Scott, the story so far (August 2017)
Peter Scott (1747-1808), married Mary Brock (1751-1831) in 1767 he was a farmer at Greenland Farm, Old Kilpatrick, a 2,500 acre farm with bronze age connections on the land. They had twelve children of whom two were male: Peter Scott (1772-1834) and Walter Scott (1786-1858). It was Walter who carried on farming at Greenland while Peter farmed at Overton and married Margaret Scott (1789-1873) in 1813. Peter died in 1834, his widow, Margaret, lived in Bowling in a property called Clydeview until her death forty years later.
Of Peter and Mary’s ten daughters all lived and were married. One of the girls, Janet Scott (1776-1857), married a John Scott (1774-1858) in 1800; he was variously described as a sloop master, a ship master and house proprietor. They lived at Bowling Bay, Dunbartonshire where there were several Scott families, some related. John and Janet had six boys and three girls. Two of the boys died in youth. However, John (1819-1895) and Walter (1822-1866) were funded by their father to be ship brokers in Glasgow, at least until 1856. By 1861 John is back in Bowling as House Proprietor and Quarry master. The second eldest of the surviving sons, Peter Scott (1816-1859) married his parent’s house servant, Margaret Martin (1829-1865) in 1851. He was described as an Agriculturalist on one census but elsewhere as a farmer and land-owner, until his premature death at age 43. The term “Agriculturalist” is usually used when the person is an improver of agricultural methods; he did not attend Glasgow University for a formal education so I imagine it may have been a self-appointed title. They had three children; Margaret (1851- ?), John (1853-1921) and Jessie (Janet)(1857-1932), Margaret, Peter’s widow, later married the local constable, Thomas Hearst (1829-1895), who lived in the same building as Margaret, and she had two further children by him; Annie Hearst (born 1861) and Robert Hearst (born 1863).
The available evidence suggests that after their mother’s death in 1865 John (aged 12), who was my great grandfather went to live with Hector Martin, his grandfather who was the Land Overseer on the Drums Estate near Bishopton (Hector was employed there for over 50 years). While John’s sister, Jessie or Janet (aged 8) went to live with her Aunt Jane Martin who was then married to Alexander Whyte and living in St John Glasgow, High Church, Glasgow. Jessie then moved back to live with her brother, John Scott, when he moved to Cardross with his wife, Mary Park (see below). Margaret (aged 14 at the time of her mother’s death), John’s sister, despite exhaustive searches, I have lost sight of her at that age she could have gone into service. Thomas Hearst, their step-father moved to St Rollox, Glasgow with his two children and was a Police Sergeant there; he died in 1895.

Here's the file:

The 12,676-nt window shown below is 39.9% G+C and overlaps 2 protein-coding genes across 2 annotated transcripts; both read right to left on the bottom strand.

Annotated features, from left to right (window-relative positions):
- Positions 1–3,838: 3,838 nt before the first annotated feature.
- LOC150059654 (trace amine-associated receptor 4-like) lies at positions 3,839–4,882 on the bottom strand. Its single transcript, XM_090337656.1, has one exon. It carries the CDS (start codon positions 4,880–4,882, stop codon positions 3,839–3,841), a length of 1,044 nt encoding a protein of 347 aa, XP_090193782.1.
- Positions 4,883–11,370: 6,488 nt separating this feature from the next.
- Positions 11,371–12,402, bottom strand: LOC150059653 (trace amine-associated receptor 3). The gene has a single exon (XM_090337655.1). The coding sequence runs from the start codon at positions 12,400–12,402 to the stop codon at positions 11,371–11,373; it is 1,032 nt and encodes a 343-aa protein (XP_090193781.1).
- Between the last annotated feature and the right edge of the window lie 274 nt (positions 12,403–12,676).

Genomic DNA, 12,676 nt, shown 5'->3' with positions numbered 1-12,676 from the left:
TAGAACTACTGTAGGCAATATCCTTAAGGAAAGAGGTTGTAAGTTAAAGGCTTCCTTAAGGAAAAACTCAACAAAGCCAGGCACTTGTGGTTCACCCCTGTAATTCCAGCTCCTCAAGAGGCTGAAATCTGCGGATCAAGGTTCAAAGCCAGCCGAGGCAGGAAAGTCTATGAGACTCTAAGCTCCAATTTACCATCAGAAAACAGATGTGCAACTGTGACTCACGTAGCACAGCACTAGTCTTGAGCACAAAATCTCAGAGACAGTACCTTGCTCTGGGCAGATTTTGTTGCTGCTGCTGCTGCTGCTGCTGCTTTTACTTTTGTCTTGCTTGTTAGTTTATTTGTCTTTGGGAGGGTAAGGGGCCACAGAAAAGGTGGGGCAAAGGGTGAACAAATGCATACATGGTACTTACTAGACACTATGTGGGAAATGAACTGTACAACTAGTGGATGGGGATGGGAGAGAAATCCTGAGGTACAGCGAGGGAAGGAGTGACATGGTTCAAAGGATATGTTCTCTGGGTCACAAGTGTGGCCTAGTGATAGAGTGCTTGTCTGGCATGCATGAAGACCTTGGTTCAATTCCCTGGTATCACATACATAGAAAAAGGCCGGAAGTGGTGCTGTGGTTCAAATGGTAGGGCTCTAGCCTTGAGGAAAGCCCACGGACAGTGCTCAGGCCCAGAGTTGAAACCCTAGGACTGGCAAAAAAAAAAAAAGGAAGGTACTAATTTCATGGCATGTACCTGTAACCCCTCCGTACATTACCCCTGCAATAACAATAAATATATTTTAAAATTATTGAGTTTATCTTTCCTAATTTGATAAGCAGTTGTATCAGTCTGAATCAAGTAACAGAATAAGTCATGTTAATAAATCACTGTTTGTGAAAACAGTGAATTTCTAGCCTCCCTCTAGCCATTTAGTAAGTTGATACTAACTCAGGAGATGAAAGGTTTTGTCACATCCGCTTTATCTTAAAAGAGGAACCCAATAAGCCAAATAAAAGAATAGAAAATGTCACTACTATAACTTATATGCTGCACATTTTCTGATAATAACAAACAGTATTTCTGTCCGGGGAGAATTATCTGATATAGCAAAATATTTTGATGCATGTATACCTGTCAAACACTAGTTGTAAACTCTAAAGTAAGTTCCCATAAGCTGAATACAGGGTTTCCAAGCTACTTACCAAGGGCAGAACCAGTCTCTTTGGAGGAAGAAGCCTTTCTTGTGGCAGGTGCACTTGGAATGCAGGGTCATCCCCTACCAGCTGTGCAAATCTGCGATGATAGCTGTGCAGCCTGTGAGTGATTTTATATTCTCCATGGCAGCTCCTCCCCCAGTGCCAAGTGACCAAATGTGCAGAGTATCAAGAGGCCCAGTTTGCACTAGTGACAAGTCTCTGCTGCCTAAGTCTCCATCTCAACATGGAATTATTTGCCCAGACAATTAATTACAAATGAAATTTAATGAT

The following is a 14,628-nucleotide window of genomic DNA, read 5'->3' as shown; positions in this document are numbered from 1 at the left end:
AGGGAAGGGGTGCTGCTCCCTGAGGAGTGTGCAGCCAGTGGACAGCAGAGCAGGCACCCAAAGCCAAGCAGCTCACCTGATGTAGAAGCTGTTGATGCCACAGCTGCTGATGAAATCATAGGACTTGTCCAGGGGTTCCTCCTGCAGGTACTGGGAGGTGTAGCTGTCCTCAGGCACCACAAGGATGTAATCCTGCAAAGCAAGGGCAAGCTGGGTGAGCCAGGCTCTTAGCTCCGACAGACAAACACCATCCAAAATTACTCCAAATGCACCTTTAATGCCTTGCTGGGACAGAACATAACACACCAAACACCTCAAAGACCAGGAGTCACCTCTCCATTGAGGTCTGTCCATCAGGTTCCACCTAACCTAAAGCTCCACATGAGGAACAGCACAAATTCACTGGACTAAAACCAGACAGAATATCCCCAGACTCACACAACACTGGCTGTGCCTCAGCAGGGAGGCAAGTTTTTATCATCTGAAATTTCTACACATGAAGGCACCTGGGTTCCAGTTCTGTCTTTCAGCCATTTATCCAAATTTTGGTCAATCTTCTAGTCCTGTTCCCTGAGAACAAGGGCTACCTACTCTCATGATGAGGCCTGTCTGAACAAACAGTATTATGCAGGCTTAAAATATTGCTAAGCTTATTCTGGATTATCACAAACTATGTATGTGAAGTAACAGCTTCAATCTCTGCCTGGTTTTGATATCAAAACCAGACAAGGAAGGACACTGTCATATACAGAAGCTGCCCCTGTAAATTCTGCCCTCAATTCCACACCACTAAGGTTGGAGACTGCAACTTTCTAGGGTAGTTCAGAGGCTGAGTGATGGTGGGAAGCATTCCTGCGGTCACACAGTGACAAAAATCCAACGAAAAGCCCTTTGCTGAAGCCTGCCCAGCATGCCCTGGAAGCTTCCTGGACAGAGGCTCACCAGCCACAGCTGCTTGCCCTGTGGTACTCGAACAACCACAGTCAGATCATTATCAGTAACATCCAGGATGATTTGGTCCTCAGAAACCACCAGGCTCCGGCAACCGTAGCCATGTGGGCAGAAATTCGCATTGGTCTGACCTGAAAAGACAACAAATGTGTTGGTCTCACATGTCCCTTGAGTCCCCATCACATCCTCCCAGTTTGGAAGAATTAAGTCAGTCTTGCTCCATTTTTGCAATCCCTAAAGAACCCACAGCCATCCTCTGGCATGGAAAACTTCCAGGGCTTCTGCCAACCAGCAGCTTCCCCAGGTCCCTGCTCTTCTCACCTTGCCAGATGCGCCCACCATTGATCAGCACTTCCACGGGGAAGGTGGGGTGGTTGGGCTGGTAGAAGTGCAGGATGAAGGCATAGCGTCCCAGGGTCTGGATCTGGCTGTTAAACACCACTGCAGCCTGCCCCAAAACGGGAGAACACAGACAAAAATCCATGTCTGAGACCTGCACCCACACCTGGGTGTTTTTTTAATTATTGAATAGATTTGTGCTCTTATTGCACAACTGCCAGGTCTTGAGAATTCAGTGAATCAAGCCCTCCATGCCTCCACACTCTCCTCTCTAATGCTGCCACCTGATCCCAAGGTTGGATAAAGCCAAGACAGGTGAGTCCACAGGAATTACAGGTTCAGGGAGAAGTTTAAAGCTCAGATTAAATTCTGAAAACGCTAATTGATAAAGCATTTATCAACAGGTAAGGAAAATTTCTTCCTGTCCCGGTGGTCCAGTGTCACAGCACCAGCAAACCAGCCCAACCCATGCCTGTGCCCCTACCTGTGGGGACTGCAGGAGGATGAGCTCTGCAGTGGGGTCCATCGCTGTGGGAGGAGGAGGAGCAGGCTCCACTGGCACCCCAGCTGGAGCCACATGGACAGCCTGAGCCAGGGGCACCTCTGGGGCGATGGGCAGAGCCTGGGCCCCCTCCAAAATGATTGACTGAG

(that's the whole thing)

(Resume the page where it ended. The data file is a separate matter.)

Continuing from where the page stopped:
Janet/Jessie married Archibald Blair, a print cutter from Renton, in 1892 at her brother John’s house in Cardross.
John Scott married Mary Park (1852-1931) in 1877 at Hatton Farm. Mary was one of the daughters of Robert Park and Anne Scott (see Park).
While John was living with his grandfather he was employed as a Drysalter’s clerk. After his marriage, he and Mary lived initially at 4 Afton Crescent, Bellahouston, but by 1885 they were living at Maryville on Church Avenue in Cardross where they would bring up nine children.
John’s career was obviously successful as he became a Merchant from at least 1891, until his death in 1921, with William Graham and Company, East India Merchants in Glasgow. On his death they awarded him two months salary of £126. The company is today best known for its port shipping, Graham’s port, which is now owned by Symington the port shipper. This link will provide more information about the company.
John was a Justice of the Peace and a founder member of Cardross Golf Club where the Scott family was clearly successful in golf winning many prizes and appearing in team lists; his name is known in the club to this day. He owned a number of properties in Bowling which he appears to have inherited through his mother (Margaret Martin 1829-1865) and, as far as I can tell, properties previously owned by his uncle, John Scott (1819-1895): see Scotts of Bowling Bay, below. From John’s will, it is clear that within Walter Graham and Company, he was making trades and investments on his own behalf, so a “full blown” East India Merchant.John and Mary’s first-born: Annie (1878-1950) married into the Langlands family and in 1911 lived in Cathcart. This branch of the family included “Jack” John Langlands, whom I recall in name only but was a visitor to our home.